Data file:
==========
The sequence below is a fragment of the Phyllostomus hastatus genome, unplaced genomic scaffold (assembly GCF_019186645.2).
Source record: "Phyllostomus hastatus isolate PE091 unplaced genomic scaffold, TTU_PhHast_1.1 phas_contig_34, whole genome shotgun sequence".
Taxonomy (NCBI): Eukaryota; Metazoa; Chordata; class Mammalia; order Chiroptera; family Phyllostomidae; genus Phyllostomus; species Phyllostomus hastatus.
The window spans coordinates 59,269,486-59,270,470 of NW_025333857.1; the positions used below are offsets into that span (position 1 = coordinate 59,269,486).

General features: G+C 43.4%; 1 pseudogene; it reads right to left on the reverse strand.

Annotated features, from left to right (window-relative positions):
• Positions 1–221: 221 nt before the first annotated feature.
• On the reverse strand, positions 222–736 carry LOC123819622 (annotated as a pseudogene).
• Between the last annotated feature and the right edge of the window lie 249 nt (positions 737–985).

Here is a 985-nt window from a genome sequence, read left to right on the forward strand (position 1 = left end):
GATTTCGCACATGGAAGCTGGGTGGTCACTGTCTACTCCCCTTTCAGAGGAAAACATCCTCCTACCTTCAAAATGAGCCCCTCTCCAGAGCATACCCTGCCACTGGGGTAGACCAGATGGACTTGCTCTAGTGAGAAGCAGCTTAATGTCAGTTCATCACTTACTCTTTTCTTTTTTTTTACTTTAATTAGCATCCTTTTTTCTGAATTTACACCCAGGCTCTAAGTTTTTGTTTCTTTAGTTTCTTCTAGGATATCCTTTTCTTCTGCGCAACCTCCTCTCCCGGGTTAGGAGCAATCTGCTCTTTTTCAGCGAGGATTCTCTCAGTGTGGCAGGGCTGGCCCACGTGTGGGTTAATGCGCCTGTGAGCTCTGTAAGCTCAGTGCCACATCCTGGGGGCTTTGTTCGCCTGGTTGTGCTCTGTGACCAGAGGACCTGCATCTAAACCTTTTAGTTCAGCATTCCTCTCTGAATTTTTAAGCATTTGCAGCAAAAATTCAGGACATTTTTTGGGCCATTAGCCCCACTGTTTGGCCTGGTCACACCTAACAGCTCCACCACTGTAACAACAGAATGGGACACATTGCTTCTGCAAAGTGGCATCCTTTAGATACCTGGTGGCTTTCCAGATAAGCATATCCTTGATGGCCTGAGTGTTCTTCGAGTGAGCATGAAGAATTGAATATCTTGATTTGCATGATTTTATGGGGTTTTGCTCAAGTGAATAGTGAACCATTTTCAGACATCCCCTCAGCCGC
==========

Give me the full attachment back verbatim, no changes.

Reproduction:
The sequence below is a fragment of the Phyllostomus hastatus genome, unplaced genomic scaffold (assembly GCF_019186645.2).
Source record: "Phyllostomus hastatus isolate PE091 unplaced genomic scaffold, TTU_PhHast_1.1 phas_contig_34, whole genome shotgun sequence".
Taxonomy (NCBI): Eukaryota; Metazoa; Chordata; class Mammalia; order Chiroptera; family Phyllostomidae; genus Phyllostomus; species Phyllostomus hastatus.
The window spans coordinates 59,269,486-59,270,470 of NW_025333857.1; the positions used below are offsets into that span (position 1 = coordinate 59,269,486).

General features: G+C 43.4%; 1 pseudogene; it reads right to left on the reverse strand.

Annotated features, from left to right (window-relative positions):
• Positions 1–221: 221 nt before the first annotated feature.
• On the reverse strand, positions 222–736 carry LOC123819622 (annotated as a pseudogene).
• Between the last annotated feature and the right edge of the window lie 249 nt (positions 737–985).

Here is a 985-nt window from a genome sequence, read left to right on the forward strand (position 1 = left end):
GATTTCGCACATGGAAGCTGGGTGGTCACTGTCTACTCCCCTTTCAGAGGAAAACATCCTCCTACCTTCAAAATGAGCCCCTCTCCAGAGCATACCCTGCCACTGGGGTAGACCAGATGGACTTGCTCTAGTGAGAAGCAGCTTAATGTCAGTTCATCACTTACTCTTTTCTTTTTTTTTACTTTAATTAGCATCCTTTTTTCTGAATTTACACCCAGGCTCTAAGTTTTTGTTTCTTTAGTTTCTTCTAGGATATCCTTTTCTTCTGCGCAACCTCCTCTCCCGGGTTAGGAGCAATCTGCTCTTTTTCAGCGAGGATTCTCTCAGTGTGGCAGGGCTGGCCCACGTGTGGGTTAATGCGCCTGTGAGCTCTGTAAGCTCAGTGCCACATCCTGGGGGCTTTGTTCGCCTGGTTGTGCTCTGTGACCAGAGGACCTGCATCTAAACCTTTTAGTTCAGCATTCCTCTCTGAATTTTTAAGCATTTGCAGCAAAAATTCAGGACATTTTTTGGGCCATTAGCCCCACTGTTTGGCCTGGTCACACCTAACAGCTCCACCACTGTAACAACAGAATGGGACACATTGCTTCTGCAAAGTGGCATCCTTTAGATACCTGGTGGCTTTCCAGATAAGCATATCCTTGATGGCCTGAGTGTTCTTCGAGTGAGCATGAAGAATTGAATATCTTGATTTGCATGATTTTATGGGGTTTTGCTCAAGTGAATAGTGAACCATTTTCAGACATCCCCTCAGCCGC